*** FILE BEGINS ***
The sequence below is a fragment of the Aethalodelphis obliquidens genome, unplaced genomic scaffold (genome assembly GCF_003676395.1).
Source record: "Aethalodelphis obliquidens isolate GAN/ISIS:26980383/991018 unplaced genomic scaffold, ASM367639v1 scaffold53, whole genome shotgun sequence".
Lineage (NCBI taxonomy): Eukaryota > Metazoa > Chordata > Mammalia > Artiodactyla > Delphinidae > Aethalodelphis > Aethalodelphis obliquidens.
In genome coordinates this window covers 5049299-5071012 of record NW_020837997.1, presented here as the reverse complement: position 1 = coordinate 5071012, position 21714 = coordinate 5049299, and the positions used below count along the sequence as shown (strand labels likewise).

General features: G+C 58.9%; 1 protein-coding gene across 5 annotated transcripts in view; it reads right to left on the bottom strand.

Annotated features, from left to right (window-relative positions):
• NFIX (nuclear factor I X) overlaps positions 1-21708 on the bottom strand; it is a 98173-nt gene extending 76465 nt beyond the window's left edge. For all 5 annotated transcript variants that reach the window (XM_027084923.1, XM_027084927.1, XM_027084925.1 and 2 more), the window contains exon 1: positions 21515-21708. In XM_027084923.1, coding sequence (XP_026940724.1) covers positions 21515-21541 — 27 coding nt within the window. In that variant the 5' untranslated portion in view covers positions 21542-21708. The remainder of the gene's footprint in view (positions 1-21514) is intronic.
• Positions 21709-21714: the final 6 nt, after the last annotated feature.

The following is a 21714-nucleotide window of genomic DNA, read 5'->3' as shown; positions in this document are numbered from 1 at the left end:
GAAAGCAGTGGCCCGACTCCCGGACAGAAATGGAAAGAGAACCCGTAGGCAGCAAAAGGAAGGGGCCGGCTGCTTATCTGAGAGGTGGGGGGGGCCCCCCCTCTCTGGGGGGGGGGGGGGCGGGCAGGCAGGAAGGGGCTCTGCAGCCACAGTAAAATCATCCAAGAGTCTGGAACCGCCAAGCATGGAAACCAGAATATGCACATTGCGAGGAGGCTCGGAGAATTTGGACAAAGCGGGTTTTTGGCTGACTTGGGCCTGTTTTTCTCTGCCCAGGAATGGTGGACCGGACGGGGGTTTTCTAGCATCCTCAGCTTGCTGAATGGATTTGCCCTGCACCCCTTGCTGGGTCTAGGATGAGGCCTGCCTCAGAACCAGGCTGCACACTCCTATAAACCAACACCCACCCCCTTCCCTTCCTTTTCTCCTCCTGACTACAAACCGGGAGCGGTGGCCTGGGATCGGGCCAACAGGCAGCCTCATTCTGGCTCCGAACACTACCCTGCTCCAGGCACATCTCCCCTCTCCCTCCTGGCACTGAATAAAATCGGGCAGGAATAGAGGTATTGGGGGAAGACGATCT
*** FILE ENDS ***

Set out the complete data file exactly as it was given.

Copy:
The sequence below is a fragment of the Aethalodelphis obliquidens genome, unplaced genomic scaffold (genome assembly GCF_003676395.1).
Source record: "Aethalodelphis obliquidens isolate GAN/ISIS:26980383/991018 unplaced genomic scaffold, ASM367639v1 scaffold53, whole genome shotgun sequence".
Lineage (NCBI taxonomy): Eukaryota > Metazoa > Chordata > Mammalia > Artiodactyla > Delphinidae > Aethalodelphis > Aethalodelphis obliquidens.
In genome coordinates this window covers 5049299-5071012 of record NW_020837997.1, presented here as the reverse complement: position 1 = coordinate 5071012, position 21714 = coordinate 5049299, and the positions used below count along the sequence as shown (strand labels likewise).

General features: G+C 58.9%; 1 protein-coding gene across 5 annotated transcripts in view; it reads right to left on the bottom strand.

Annotated features, from left to right (window-relative positions):
• NFIX (nuclear factor I X) overlaps positions 1-21708 on the bottom strand; it is a 98173-nt gene extending 76465 nt beyond the window's left edge. For all 5 annotated transcript variants that reach the window (XM_027084923.1, XM_027084927.1, XM_027084925.1 and 2 more), the window contains exon 1: positions 21515-21708. In XM_027084923.1, coding sequence (XP_026940724.1) covers positions 21515-21541 — 27 coding nt within the window. In that variant the 5' untranslated portion in view covers positions 21542-21708. The remainder of the gene's footprint in view (positions 1-21514) is intronic.
• Positions 21709-21714: the final 6 nt, after the last annotated feature.

The following is a 21714-nucleotide window of genomic DNA, read 5'->3' as shown; positions in this document are numbered from 1 at the left end:
GAAAGCAGTGGCCCGACTCCCGGACAGAAATGGAAAGAGAACCCGTAGGCAGCAAAAGGAAGGGGCCGGCTGCTTATCTGAGAGGTGGGGGGGGCCCCCCCTCTCTGGGGGGGGGGGGGGCGGGCAGGCAGGAAGGGGCTCTGCAGCCACAGTAAAATCATCCAAGAGTCTGGAACCGCCAAGCATGGAAACCAGAATATGCACATTGCGAGGAGGCTCGGAGAATTTGGACAAAGCGGGTTTTTGGCTGACTTGGGCCTGTTTTTCTCTGCCCAGGAATGGTGGACCGGACGGGGGTTTTCTAGCATCCTCAGCTTGCTGAATGGATTTGCCCTGCACCCCTTGCTGGGTCTAGGATGAGGCCTGCCTCAGAACCAGGCTGCACACTCCTATAAACCAACACCCACCCCCTTCCCTTCCTTTTCTCCTCCTGACTACAAACCGGGAGCGGTGGCCTGGGATCGGGCCAACAGGCAGCCTCATTCTGGCTCCGAACACTACCCTGCTCCAGGCACATCTCCCCTCTCCCTCCTGGCACTGAATAAAATCGGGCAGGAATAGAGGTATTGGGGGAAGACGATCT